A Lament To The Revolutionary

Finished April 2017

Published 6 March 2018

I crave—with every fiber of my veins, my head, my heart (if I have one), for something inexplicable. I mask this desire so well, let the daylight pilfer it and the nighttime relieve it, and I laugh at it before amiable faces and wretch at it before pristine, sun-slanted surfaces. White walls, shaded windowpanes, dead computer screens. The skin of my own palm serves as a reminder. It is all a reminder of that desire.

Does it have a word? I could conjure up a few from my memory that could prod at its earnest meaning; Weltschmerz. Revolution. Existentialism. Freedom. I yearn to become wholly selfless yet detached; in harmony yet in rebellion. My thoughts rifle back through the years, the moments, that second of euphoria and melancholia, when I woke up one morning and decided, yes—I am the savior. Yes—I will save the world. Yes—I will follow my dreams, and yes—to life. Yes to pain. Yes to angst. Yes to uncertainty, to the unknown. Yes. Yes. Yes.

Yes to whatever strikes me in the gut of flesh and feeling, so long as I am in the right.

That right is what I crave.

What label do you slap over the fractured dream? I realize I have been realizing my realization since the moment my eyes were shot with light. The moment I parted my tiny lips and drank in the wind of plasticine breaths and soothing hums and decay. I was coaxed into belief since the moment I was born. I was fed, caressed and believed in. I knew it then. I know it now. I know. I know. I know.

My dear German brother. He has slaughtered a landscape—each pair of eyes, a miracle. A flower. A dream. A belief. He uprooted the beauty in blood and toxin and bourgeois murmurings. My dream—über alles! Your dream—es tut mir leid, mein Freund! No matter how many illusions my brother had destroyed, he remains my brother. He remains yours. And his. And hers. No matter how many dusks I spend lamenting my salt-streaked ambitions, my gratification will always fall short, and the word ‘life’ becomes equidistant to that of the Annex. Ende, ende, ende gut, alles, alles, alles gut. 

Revolution. No word is as beautiful, or as unforgiving. Let us yank out the sternums of those who die smiling, teeth glittering, pillows overflowing with sweaty banknotes—and we rise! Crimson and jet are the pigments of every soul-surging rebellion. Blood-murals of the alleyway, cheeks sizzling as your thoughts dance to what the future months hold. Black like oblivion, the universe spinning out of orbit, out of mind, black like change. I cannot see into the night, still, I know it welcomes me with justness. There are no shadows in an overcast realm. Lift me higher above those clouds, and, by God, I’ll believe it. Belief, and change, and blindness, and love. Blood does not have to spill for a timid voice to be heard by—all.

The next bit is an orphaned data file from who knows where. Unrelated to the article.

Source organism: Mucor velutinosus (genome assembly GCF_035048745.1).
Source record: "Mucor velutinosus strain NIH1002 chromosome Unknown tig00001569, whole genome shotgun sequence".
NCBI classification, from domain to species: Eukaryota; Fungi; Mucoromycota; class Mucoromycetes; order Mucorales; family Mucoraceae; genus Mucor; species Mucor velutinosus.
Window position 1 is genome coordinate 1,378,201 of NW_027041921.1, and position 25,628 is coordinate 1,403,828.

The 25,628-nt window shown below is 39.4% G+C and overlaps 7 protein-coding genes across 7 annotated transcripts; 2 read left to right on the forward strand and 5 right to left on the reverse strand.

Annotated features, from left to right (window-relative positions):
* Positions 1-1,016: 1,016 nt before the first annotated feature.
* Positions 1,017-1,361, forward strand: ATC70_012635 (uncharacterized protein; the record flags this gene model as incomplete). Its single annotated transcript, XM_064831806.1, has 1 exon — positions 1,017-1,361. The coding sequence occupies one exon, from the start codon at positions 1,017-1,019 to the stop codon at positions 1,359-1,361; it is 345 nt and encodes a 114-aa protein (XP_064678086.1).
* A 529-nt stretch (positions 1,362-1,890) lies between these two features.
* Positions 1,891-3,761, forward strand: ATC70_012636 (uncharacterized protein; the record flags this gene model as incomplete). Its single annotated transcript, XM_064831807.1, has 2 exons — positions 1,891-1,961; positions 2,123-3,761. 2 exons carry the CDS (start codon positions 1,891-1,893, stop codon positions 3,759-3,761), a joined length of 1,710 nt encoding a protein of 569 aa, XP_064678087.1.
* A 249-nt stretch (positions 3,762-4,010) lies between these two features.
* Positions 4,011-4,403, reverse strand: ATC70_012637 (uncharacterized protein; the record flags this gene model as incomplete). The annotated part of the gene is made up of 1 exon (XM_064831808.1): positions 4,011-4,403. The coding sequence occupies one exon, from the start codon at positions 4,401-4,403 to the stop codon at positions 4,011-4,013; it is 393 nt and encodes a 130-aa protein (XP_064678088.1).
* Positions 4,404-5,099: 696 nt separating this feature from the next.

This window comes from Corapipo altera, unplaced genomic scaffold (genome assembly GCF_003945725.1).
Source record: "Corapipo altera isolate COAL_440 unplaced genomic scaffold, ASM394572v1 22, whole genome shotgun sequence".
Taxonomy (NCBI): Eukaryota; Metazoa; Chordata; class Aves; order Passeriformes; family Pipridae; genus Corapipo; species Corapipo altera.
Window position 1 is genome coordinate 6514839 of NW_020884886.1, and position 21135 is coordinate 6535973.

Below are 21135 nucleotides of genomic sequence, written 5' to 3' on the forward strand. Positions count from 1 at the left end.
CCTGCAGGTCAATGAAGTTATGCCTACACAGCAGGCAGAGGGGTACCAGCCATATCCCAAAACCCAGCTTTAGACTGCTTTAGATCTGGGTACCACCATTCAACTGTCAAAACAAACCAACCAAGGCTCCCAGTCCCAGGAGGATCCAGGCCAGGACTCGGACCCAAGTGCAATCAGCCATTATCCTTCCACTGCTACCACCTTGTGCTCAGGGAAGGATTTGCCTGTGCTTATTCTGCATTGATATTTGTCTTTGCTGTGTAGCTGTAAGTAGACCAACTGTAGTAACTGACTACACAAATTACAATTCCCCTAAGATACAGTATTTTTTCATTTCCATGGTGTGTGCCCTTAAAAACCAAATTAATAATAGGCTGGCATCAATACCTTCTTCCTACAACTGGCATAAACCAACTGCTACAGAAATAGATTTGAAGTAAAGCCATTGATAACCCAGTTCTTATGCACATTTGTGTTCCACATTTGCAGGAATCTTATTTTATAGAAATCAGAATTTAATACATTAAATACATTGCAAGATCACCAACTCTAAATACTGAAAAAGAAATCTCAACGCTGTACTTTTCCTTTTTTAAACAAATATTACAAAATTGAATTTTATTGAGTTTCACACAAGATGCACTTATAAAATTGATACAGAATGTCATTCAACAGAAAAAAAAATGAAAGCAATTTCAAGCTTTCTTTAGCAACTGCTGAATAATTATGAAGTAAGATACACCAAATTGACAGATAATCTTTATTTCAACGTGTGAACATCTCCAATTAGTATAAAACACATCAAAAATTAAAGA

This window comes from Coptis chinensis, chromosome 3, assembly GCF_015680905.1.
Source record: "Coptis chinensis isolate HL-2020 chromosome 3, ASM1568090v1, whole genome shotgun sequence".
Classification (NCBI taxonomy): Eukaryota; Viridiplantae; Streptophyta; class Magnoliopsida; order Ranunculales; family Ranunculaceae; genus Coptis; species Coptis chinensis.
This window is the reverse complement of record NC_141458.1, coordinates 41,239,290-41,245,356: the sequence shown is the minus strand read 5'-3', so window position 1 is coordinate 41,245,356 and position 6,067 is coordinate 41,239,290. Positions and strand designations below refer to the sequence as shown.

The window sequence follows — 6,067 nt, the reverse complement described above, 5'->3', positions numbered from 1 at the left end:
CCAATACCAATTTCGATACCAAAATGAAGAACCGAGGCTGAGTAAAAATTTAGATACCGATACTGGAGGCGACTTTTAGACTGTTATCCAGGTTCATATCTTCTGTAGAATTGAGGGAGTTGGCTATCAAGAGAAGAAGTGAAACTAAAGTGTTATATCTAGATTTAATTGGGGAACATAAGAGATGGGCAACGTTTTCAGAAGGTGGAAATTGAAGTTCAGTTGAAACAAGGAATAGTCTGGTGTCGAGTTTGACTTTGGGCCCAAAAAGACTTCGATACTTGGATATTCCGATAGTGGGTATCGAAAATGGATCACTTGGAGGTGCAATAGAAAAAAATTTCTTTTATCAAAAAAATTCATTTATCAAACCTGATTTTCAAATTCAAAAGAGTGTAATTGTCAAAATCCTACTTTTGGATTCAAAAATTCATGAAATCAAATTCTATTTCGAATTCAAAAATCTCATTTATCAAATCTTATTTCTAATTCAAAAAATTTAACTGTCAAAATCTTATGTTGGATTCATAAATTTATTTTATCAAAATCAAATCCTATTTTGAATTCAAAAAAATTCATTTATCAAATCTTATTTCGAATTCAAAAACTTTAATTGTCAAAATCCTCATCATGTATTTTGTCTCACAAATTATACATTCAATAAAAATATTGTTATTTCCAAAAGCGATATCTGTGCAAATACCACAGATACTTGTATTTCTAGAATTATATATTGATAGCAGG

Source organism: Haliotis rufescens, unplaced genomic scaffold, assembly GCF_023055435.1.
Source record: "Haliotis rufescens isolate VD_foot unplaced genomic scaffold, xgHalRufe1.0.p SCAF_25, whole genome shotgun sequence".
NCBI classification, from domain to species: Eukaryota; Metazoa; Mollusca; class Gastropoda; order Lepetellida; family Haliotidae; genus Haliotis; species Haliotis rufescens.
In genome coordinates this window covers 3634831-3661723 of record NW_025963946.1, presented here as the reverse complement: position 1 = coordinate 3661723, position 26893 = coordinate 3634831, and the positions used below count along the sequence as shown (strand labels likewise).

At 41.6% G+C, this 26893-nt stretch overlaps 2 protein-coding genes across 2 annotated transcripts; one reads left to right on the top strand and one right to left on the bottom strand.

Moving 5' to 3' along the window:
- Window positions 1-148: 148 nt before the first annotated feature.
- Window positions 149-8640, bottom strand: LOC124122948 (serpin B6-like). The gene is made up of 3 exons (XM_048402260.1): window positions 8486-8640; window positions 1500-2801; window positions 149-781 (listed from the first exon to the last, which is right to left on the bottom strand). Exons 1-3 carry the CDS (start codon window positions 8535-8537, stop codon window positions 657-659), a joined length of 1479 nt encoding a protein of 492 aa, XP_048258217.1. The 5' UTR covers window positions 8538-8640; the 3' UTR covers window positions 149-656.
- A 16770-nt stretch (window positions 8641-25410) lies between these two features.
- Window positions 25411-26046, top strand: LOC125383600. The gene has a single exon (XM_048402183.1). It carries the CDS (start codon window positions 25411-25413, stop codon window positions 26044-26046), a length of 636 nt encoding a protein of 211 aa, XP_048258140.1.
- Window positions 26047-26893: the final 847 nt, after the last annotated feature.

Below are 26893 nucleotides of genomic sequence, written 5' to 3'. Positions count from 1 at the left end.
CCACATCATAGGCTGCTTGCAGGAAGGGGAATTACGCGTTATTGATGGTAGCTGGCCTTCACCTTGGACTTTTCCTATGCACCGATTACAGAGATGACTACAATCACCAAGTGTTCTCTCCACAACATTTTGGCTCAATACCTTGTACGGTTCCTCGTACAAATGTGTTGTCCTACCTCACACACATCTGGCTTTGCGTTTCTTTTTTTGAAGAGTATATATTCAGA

“The world sadness that rises into the soul…” I feel it when my eyelids crack at the shriek of routine. I feel it when words drool from my gums like paste. I feel it when I sit there, my thighs slackening over rusty bolts and million-year disposables. I feel it when I move my gaze from my hands, so clean, to the wall, so clean, to the glass—so clean. Beyond the window, I’d feel fine. Within cinderblocks, I am currently confined, complaints and resolutions my pardons to you, you, and you. My aspiration lies in a soil-crusted palm somewhere, with splintered lips fanned out in laugher, and snowflakes cutting up Third World boulevards.

What can I say? Education is key. If not Messiah today, then television it shall be. I’ll persist in spurting melancholy, and disregard how my lungs tremble the longer I stare. It is true—walls are my excuse for neglecting those suffering. Soul-sadness, indeed. Indeed.


When I look through the glass and up at the forever, violet-tinged night, chills rake my soul, and I am left begging silently for something invisible. Feeling like I am somewhere I should not be, silver threads pulling me forward into the dark warmth of summer nights and winter trees. Night is when I feel powerful, because it is the only time I—and everyone—are free.

My body, I will lament.

But a revolutionary, I shall be.

Leave a Reply

Your email address will not be published. Required fields are marked *